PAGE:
by P.H. Wise
An Angel crossover fanfic
Chapter 3 – Discoveries
Disclaimer: I don’t own Angel. I don’t own Stargate. Please don’t sue me. This story contains spoilers for the final episode of Angel. Note: This story is the sequel to Epigoni. If you haven’t read that story, you will not have seen the character growth that got Illyria to the place she begins at in this story, and the story will probably not make much sense besides. Epigoni: Atlantis contains spoilers for Buffy, Angel, Stargate SG-1, Stargate Atlantis, and for Epigoni.
'How to Prepare for an Alien Invasion in Six Easy Steps,' by Jack O'Neill. There was no such book, but there should have been. At least, that's what Major John Sheppard thought. It was a funny thing, trying to get the city ready to repel a major invasion fleet. Not so much funny 'ha ha' as funny 'oh shit,' but funny nonetheless. Still, with the Wraith armada inbound, the one major comfort to him was that the Asgard were here to help. John wasn't a scientist, but he was a smart guy, and seeing the way Rodney's eyes lit up when Thor described the mechanics of the Asgard power sources, he figured they might just have a chance after all. He sat in the briefing room with the other staff officers, listening to the little gray alien speak.
"... and although our own power sources can not equal what you call Zero Point Modules, we have successfully interfaced several of them with the subsystems of Atlantis sufficient to grant you control of most major systems, though at less than optimal levels."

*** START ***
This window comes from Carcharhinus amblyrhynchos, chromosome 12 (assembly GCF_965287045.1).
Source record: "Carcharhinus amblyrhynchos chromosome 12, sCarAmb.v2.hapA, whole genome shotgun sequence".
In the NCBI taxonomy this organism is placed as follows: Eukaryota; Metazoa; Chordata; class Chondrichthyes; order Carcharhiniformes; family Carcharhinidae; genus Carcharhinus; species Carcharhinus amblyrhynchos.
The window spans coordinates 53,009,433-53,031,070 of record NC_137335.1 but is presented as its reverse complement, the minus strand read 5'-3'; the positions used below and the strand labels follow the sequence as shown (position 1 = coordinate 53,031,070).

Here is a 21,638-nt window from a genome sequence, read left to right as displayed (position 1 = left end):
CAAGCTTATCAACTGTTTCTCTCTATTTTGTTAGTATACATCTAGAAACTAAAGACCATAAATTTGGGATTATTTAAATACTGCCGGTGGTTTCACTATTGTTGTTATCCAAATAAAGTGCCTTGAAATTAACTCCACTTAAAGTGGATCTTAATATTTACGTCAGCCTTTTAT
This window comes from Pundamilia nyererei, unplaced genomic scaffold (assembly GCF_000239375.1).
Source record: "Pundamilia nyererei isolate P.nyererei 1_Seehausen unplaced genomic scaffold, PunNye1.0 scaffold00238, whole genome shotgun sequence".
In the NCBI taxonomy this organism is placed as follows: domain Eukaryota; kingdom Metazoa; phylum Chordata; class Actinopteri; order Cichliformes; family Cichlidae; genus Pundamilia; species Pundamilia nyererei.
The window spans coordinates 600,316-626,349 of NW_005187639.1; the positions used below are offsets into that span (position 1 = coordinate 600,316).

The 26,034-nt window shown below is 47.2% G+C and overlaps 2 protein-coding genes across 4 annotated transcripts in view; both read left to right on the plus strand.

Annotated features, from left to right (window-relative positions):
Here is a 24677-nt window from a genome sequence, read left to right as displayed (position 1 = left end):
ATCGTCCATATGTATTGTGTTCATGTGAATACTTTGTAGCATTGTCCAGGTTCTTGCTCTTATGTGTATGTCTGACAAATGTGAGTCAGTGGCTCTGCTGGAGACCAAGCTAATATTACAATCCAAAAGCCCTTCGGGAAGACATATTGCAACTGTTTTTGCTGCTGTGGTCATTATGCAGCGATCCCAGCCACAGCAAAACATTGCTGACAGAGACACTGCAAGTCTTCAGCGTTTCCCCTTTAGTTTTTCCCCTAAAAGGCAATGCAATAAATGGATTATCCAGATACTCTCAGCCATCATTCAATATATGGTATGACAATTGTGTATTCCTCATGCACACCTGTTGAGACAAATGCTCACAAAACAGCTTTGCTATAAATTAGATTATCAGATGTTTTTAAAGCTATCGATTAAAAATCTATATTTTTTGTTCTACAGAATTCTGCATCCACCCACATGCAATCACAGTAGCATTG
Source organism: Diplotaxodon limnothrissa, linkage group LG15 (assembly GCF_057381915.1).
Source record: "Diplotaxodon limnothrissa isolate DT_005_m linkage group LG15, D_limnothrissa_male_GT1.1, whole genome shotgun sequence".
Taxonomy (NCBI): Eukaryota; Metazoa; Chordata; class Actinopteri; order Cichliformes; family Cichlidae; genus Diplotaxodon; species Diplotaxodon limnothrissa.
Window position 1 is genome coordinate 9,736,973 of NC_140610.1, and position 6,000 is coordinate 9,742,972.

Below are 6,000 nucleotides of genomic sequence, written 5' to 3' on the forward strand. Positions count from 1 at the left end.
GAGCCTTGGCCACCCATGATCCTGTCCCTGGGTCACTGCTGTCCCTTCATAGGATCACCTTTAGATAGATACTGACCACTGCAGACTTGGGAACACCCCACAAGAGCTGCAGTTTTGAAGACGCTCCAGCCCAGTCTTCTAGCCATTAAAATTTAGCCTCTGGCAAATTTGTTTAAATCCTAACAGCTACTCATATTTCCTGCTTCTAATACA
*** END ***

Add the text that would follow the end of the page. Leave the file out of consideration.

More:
"Woah, woah, woah, woah," Rodney said, "What kind of 'less than optimal' to you mean? Less than optimal we try to fly into space and all die in a vacuum when the shield can't hold up against it?"
"The city's life-support systems should function reasonably well in a vacuum, with or without a shield, Doctor McKay," Thor replied. "Our scientists are currently installing Asgard life-support arrays which will utilize the same principles as your existing artificial gravity systems to sheathe the city in a bubble of atmosphere. The atmospheric bubble should extend seven meters above every city surface."
"So no pole-vaulting," Sheppard said. "I can live with that."
"How long will these power sources last?" Weir asked.
Thor blinked. "I do not anticipate their failure within the lifetime of any human currently living, Doctor Weir."
Rodney's eyes lit up like a child who had just been told that Christmas was coming early this year. Weir looked relieved, and John felt relieved.
"Doctor Zelenka," Weir said, "You and your team have been going over the city's subsystems?"